He's Too Clingy
Q: My boyfriend stopped spending time with his friends when we began dating. He says he can't stand being away from me, but I like time to myself sometimes, to shop or go walking. He gets jealous of that time away from him. I try to encourage him to hang out with his friends at times but he said he'd rather be with me. He's smothering me! How can I convince him it's not healthy to not have time for yourself? -- Leanne, 35
Dr. Susan: There are situations where we simply cannot convince someone else to agree with our way of viewing things. But that doesn't have to mean we can't get our own needs met. You need time to yourself. He doesn't. Or he thinks he doesn't, at least not now. The most compatible couples have needs that are more or less complementary, where you like to spend approximately the same amount of time in one another's company. Sounds like the two of you are pretty far apart when it comes to privacy and alone time. Maybe if you tell him outright that you're feeling smothered, it will make him stop and think.
Consider putting aside the idea of spontaneity for now, and figure out the minimum alone time with which you think you could be satisfied. Something like every day between 5 and 6 or a half day each weekend, or whatever. He may get used to being on his own and eventually loosen the reins. If he won't see it your way, and refuses to compromise, don't let his pathetic pleas to hang all over you stop you from getting what you need. Your desire to walk or shop or just be alone is totally healthy - - for you. I can also understand his preference for being with you whenever possible, but if it's based on not trusting you and being jealous, that's not healthy for either of you. It's going to come down to whether your feeling of being smothered is more distressing than his reluctance to let you go for a few hours at a time. If he values you, he'll give you space.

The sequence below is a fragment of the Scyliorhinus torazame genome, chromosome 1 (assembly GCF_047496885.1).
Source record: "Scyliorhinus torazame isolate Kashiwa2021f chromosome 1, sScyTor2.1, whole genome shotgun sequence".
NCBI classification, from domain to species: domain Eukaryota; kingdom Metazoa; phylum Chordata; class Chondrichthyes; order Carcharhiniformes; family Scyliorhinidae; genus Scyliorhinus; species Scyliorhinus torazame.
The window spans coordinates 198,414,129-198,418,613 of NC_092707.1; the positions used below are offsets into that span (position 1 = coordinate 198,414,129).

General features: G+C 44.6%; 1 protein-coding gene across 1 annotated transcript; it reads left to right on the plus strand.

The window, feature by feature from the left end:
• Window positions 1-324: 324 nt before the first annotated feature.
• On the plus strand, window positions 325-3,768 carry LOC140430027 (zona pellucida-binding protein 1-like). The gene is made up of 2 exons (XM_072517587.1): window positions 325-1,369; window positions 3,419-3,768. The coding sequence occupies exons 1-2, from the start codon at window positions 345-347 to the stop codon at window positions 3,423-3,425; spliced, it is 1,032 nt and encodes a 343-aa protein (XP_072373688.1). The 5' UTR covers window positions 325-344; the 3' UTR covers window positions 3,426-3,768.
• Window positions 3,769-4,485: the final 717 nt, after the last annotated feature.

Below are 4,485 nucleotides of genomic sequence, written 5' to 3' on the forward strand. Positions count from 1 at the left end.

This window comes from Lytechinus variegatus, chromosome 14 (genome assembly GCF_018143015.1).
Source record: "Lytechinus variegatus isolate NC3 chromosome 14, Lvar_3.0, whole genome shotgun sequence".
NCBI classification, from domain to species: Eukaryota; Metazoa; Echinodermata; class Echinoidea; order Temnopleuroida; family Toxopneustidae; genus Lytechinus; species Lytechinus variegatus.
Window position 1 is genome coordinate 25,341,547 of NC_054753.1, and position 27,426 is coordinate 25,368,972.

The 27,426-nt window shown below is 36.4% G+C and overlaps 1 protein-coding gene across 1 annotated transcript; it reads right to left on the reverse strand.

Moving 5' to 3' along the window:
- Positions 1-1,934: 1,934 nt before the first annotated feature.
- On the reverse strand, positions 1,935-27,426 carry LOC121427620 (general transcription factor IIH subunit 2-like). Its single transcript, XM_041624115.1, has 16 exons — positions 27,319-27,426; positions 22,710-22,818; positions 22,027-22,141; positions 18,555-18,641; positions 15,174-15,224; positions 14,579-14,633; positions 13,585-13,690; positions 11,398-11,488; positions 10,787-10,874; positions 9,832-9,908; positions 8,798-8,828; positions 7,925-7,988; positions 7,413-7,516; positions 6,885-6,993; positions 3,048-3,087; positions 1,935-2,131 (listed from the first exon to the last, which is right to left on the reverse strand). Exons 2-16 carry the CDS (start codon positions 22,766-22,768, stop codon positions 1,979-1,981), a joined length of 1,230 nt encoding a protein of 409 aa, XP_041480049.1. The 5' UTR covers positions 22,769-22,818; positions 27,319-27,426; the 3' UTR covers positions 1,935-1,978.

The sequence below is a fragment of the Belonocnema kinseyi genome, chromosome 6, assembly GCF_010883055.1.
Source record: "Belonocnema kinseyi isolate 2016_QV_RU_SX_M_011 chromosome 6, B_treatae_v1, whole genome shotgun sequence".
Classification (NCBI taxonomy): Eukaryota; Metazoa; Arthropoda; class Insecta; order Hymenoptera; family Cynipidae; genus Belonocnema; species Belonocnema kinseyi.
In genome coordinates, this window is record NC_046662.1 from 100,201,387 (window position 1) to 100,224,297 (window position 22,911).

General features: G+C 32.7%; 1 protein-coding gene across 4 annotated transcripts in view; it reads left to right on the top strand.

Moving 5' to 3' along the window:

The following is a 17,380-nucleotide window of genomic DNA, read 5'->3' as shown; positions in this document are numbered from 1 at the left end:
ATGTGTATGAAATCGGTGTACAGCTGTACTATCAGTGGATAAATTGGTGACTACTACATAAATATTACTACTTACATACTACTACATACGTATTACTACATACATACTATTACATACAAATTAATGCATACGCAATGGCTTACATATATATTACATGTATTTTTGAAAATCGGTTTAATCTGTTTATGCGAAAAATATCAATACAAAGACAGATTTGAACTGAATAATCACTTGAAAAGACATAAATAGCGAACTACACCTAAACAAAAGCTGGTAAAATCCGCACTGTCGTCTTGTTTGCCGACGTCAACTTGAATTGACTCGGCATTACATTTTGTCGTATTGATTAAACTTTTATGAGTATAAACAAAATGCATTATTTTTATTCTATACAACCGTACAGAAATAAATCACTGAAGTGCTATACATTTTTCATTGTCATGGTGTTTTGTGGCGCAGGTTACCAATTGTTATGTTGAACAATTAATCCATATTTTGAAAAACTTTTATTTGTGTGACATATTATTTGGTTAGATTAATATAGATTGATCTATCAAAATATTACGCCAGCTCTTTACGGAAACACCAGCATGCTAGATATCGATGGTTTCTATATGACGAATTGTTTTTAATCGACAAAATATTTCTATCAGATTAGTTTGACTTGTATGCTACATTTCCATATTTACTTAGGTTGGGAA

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Advice for Her
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Susan K. Perry, Ph.D.
Susan K. Perry, Ph.D., is a social psychologist, relationship expert, and bestselling and award-winning author. Her books include Loving in Flow: How the Happiest Couples Get and Stay That Way, and Kylie's Heel, a novel for adults.
Pamela G. Chollet, Ph.D.
Dr. Pamela Chollet has a Ph.D. in clinical psychology and Master degrees in educational psychology and fine arts. Her passion has been helping people face and get through those times when they feel trapped and unable to move forward.
Anna Charbonneau, Ph.D.
Anna Charbonneau, Ph.D., is a clinical psychologist, stress management expert, and author. If you're feeling overwhelmed, stressed out, or struggling to make changes in your life, Anna can help.